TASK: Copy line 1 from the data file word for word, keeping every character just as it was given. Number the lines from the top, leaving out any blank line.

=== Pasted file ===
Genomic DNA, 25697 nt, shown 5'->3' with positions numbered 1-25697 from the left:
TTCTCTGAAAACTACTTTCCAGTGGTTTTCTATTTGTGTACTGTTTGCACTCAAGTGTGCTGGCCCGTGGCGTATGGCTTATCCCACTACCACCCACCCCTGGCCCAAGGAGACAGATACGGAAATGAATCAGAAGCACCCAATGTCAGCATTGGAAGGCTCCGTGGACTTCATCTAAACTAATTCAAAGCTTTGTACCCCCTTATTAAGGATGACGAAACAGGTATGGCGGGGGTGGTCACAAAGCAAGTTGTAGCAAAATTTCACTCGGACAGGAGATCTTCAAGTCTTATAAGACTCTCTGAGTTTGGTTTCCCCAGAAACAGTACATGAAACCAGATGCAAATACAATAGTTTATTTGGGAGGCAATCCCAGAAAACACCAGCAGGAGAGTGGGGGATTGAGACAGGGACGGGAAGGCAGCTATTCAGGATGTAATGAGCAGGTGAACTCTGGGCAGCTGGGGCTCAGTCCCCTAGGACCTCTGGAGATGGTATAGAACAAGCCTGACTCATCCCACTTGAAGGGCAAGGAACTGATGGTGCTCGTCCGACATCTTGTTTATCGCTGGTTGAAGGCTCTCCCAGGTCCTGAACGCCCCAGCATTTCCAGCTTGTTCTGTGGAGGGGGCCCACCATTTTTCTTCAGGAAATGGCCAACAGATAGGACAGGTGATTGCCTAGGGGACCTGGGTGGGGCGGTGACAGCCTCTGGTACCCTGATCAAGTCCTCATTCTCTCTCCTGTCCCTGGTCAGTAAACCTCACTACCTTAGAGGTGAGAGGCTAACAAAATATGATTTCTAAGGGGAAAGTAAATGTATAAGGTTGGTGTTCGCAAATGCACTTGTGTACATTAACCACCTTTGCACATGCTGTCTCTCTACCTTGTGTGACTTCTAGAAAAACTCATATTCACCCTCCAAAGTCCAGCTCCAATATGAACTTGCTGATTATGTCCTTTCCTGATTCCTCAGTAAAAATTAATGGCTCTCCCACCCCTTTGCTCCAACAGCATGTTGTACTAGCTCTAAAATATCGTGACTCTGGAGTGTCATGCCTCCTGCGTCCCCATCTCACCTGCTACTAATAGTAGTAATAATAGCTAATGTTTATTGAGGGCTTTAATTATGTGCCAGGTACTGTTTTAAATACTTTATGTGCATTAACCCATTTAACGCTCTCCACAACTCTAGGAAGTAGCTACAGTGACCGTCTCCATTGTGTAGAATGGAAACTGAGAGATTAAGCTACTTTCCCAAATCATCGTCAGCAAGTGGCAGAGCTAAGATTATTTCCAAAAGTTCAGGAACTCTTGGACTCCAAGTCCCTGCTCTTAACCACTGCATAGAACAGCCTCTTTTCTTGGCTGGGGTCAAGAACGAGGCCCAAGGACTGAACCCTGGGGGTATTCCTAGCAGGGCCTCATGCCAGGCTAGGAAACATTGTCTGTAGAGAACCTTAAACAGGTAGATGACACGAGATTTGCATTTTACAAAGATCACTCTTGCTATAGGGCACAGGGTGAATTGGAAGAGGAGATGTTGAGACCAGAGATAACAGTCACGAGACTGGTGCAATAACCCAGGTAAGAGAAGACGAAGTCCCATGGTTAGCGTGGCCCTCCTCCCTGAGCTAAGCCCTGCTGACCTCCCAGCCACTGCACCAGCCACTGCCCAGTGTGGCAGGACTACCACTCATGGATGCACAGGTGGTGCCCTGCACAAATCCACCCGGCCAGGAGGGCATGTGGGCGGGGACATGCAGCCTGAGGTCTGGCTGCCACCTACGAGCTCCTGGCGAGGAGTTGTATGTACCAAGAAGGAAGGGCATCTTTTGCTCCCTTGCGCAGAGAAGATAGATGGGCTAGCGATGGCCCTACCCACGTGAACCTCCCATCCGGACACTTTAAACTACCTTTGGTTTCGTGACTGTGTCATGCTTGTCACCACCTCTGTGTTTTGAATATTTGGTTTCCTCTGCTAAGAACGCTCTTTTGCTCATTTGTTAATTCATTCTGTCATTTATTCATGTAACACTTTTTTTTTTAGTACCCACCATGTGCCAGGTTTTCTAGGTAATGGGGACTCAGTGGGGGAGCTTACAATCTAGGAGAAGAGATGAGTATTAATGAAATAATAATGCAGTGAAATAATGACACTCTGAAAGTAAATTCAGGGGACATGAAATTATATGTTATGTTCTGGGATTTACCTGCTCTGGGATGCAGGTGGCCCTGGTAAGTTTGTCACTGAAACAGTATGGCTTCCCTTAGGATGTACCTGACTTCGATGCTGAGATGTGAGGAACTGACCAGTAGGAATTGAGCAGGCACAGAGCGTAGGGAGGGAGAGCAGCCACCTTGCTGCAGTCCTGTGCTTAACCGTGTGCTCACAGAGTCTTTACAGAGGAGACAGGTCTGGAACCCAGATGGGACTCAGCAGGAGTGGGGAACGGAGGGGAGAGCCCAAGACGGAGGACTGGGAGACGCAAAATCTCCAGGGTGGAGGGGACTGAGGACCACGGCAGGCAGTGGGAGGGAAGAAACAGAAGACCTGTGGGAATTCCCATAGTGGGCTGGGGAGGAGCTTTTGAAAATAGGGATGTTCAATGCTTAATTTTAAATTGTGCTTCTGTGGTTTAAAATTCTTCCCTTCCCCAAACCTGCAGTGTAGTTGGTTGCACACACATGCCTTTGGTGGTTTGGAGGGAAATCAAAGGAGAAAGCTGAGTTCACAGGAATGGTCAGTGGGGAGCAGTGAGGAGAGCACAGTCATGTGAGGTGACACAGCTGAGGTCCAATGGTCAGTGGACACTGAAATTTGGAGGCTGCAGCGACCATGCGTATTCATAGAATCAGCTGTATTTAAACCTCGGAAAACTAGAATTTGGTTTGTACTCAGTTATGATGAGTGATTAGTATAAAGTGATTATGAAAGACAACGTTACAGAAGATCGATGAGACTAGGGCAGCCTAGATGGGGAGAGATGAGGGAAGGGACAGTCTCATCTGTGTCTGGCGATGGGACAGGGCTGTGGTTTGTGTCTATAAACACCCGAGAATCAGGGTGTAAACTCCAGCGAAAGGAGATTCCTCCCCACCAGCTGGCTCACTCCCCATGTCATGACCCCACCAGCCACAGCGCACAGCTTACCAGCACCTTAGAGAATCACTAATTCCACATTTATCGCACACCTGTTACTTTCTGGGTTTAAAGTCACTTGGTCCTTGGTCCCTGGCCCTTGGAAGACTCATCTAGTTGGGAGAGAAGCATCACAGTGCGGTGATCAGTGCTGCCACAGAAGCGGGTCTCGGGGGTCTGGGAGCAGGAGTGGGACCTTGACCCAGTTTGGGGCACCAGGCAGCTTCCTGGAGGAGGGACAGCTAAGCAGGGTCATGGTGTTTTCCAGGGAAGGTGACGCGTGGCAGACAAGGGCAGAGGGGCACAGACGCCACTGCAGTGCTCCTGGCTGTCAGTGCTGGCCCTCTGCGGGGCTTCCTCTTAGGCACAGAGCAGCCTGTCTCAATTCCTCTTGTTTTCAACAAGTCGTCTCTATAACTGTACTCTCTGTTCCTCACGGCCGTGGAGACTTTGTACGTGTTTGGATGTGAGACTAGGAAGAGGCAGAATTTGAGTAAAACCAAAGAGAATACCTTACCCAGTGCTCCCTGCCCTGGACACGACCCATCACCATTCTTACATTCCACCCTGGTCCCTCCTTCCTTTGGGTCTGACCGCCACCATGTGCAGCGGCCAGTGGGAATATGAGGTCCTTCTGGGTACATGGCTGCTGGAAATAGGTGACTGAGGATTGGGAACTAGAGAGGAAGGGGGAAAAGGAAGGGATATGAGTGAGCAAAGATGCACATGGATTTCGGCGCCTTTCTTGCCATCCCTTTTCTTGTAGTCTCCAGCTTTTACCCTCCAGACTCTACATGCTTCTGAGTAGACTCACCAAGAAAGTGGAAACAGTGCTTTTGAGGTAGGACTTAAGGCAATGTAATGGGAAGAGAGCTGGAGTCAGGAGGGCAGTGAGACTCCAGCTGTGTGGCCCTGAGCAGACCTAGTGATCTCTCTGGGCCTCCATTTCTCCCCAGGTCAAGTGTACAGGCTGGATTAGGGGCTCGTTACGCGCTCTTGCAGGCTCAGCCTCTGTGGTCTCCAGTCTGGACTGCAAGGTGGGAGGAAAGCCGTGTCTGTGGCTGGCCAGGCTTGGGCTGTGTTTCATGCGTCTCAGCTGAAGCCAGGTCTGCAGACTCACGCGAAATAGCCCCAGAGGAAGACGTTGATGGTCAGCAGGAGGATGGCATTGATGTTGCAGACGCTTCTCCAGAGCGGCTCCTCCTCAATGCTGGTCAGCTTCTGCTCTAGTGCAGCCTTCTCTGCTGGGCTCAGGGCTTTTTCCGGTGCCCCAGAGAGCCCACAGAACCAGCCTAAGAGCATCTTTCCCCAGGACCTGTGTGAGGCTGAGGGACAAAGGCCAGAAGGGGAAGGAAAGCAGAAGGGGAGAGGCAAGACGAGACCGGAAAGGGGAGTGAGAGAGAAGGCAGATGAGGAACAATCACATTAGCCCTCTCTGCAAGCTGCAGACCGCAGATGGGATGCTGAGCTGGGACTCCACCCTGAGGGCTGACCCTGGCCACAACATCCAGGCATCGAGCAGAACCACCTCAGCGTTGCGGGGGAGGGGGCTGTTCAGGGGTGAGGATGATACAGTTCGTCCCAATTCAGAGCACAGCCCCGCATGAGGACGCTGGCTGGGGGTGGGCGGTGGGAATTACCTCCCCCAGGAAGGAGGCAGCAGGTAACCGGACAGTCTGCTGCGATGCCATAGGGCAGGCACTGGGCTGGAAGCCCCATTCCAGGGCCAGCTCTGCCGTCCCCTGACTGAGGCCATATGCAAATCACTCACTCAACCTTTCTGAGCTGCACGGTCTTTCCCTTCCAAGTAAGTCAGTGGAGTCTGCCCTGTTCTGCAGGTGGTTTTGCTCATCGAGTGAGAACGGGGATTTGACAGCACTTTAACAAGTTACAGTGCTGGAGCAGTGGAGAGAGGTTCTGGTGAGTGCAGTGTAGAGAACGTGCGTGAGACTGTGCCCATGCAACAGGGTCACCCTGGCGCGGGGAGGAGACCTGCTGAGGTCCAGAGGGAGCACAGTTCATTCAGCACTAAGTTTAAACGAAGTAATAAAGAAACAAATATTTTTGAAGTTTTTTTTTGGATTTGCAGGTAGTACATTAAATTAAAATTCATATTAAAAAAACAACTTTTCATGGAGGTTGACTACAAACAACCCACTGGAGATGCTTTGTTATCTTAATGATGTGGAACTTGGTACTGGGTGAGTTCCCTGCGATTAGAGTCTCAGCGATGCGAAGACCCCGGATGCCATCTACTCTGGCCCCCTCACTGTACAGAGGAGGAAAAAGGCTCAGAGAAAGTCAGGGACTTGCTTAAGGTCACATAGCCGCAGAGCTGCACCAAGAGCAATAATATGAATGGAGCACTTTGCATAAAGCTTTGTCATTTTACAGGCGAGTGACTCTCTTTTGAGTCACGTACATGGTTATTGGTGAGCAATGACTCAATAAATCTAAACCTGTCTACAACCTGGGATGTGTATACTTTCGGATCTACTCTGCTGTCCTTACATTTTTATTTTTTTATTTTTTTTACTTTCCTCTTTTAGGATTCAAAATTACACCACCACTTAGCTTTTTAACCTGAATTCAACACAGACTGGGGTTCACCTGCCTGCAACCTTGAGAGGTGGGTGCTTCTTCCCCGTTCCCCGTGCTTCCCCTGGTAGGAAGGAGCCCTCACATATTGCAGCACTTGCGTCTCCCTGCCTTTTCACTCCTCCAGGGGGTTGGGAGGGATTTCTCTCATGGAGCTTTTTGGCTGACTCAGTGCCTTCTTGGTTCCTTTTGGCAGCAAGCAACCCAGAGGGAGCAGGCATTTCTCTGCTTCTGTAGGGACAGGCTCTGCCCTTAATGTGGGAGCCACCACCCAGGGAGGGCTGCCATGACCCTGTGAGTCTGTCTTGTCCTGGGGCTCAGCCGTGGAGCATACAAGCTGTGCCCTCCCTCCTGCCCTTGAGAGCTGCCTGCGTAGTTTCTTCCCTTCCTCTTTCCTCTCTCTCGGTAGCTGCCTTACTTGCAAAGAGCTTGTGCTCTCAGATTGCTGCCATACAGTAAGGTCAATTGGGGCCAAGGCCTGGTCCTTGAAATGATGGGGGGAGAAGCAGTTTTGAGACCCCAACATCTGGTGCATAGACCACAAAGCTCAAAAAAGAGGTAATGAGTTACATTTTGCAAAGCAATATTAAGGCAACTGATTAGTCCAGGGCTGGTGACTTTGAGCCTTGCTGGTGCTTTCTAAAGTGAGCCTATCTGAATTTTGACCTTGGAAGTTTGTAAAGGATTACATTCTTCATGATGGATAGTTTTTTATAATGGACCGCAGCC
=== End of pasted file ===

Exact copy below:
Genomic DNA, 25697 nt, shown 5'->3' with positions numbered 1-25697 from the left: